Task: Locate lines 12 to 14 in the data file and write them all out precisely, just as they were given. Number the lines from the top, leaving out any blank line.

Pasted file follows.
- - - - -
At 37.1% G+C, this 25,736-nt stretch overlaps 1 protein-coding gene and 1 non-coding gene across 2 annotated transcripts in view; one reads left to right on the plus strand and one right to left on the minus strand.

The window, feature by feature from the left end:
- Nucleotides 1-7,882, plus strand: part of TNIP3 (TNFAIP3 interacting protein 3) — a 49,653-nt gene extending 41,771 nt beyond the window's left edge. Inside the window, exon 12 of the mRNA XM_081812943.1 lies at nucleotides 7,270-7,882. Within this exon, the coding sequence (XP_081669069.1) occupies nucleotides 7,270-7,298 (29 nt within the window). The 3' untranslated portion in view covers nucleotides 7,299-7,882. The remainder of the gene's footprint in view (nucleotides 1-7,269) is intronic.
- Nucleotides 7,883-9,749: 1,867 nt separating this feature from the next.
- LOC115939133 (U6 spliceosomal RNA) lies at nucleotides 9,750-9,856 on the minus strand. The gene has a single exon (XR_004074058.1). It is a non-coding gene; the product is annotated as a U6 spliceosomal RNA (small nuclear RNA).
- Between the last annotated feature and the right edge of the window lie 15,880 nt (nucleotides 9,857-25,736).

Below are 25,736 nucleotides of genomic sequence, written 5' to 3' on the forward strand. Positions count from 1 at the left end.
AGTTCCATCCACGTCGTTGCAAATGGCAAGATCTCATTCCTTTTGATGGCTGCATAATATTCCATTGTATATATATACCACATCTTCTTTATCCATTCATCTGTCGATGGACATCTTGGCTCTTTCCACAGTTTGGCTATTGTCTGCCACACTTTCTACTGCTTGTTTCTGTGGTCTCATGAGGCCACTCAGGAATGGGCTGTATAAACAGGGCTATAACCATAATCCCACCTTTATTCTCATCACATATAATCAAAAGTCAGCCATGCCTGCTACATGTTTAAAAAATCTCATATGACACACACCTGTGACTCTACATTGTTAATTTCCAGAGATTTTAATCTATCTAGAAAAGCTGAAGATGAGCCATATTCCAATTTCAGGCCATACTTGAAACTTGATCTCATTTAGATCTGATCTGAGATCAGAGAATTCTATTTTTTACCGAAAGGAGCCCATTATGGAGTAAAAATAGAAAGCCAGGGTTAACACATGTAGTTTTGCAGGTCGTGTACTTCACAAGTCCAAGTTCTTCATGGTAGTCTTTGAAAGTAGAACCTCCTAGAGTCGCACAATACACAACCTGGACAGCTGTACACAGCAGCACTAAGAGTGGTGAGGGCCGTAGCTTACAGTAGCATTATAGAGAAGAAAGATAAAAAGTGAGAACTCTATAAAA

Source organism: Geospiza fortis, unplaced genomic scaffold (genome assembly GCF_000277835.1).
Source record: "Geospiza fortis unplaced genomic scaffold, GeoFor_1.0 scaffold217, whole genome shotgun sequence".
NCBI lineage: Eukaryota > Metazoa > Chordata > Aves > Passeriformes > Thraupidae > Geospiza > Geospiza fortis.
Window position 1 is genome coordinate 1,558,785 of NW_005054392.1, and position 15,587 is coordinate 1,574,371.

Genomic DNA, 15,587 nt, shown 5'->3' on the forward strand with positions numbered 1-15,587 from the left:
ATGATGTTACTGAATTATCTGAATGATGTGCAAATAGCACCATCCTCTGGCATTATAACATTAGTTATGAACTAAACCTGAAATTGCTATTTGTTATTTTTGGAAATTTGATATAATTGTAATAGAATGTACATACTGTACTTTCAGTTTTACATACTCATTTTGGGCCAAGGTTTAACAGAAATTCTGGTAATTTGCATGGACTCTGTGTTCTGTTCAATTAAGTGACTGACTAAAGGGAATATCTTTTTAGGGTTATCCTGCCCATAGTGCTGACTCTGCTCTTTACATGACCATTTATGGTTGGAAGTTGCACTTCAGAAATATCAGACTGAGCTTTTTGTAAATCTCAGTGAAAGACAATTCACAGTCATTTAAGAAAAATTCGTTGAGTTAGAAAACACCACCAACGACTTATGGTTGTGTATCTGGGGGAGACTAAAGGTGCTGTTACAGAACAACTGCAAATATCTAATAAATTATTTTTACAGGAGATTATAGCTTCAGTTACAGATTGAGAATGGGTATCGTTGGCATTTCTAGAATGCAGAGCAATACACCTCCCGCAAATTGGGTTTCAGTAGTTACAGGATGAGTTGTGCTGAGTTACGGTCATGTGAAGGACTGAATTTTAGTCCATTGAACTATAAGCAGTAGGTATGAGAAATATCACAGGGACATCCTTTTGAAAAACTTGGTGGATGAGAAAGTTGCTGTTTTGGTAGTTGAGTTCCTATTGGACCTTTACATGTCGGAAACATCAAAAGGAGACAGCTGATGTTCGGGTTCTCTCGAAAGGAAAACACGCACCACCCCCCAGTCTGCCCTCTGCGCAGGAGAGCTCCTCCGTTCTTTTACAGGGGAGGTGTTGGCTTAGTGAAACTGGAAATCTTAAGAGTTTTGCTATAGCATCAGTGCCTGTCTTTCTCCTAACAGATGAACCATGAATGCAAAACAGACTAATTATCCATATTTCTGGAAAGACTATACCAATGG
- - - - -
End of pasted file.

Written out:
Window position 1 is genome coordinate 1,558,785 of NW_005054392.1, and position 15,587 is coordinate 1,574,371.

Genomic DNA, 15,587 nt, shown 5'->3' on the forward strand with positions numbered 1-15,587 from the left:
ATGATGTTACTGAATTATCTGAATGATGTGCAAATAGCACCATCCTCTGGCATTATAACATTAGTTATGAACTAAACCTGAAATTGCTATTTGTTATTTTTGGAAATTTGATATAATTGTAATAGAATGTACATACTGTACTTTCAGTTTTACATACTCATTTTGGGCCAAGGTTTAACAGAAATTCTGGTAATTTGCATGGACTCTGTGTTCTGTTCAATTAAGTGACTGACTAAAGGGAATATCTTTTTAGGGTTATCCTGCCCATAGTGCTGACTCTGCTCTTTACATGACCATTTATGGTTGGAAGTTGCACTTCAGAAATATCAGACTGAGCTTTTTGTAAATCTCAGTGAAAGACAATTCACAGTCATTTAAGAAAAATTCGTTGAGTTAGAAAACACCACCAACGACTTATGGTTGTGTATCTGGGGGAGACTAAAGGTGCTGTTACAGAACAACTGCAAATATCTAATAAATTATTTTTACAGGAGATTATAGCTTCAGTTACAGATTGAGAATGGGTATCGTTGGCATTTCTAGAATGCAGAGCAATACACCTCCCGCAAATTGGGTTTCAGTAGTTACAGGATGAGTTGTGCTGAGTTACGGTCATGTGAAGGACTGAATTTTAGTCCATTGAACTATAAGCAGTAGGTATGAGAAATATCACAGGGACATCCTTTTGAAAAACTTGGTGGATGAGAAAGTTGCTGTTTTGGTAGTTGAGTTCCTATTGGACCTTTACATGTCGGAAACATCAAAAGGAGACAGCTGATGTTCGGGTTCTCTCGAAAGGAAAACACGCACCACCCCCCAGTCTGCCCTCTGCGCAGGAGAGCTCCTCCGTTCTTTTACAGGGGAGGTGTTGGCTTAGTGAAACTGGAAATCTTAAGAGTTTTGCTATAGCATCAGTGCCTGTCTTTCTCCTAACAGATGAACCATGAATGCAAAACAGACTAATTATCCATATTTCTGGAAAGACTATACCAATGG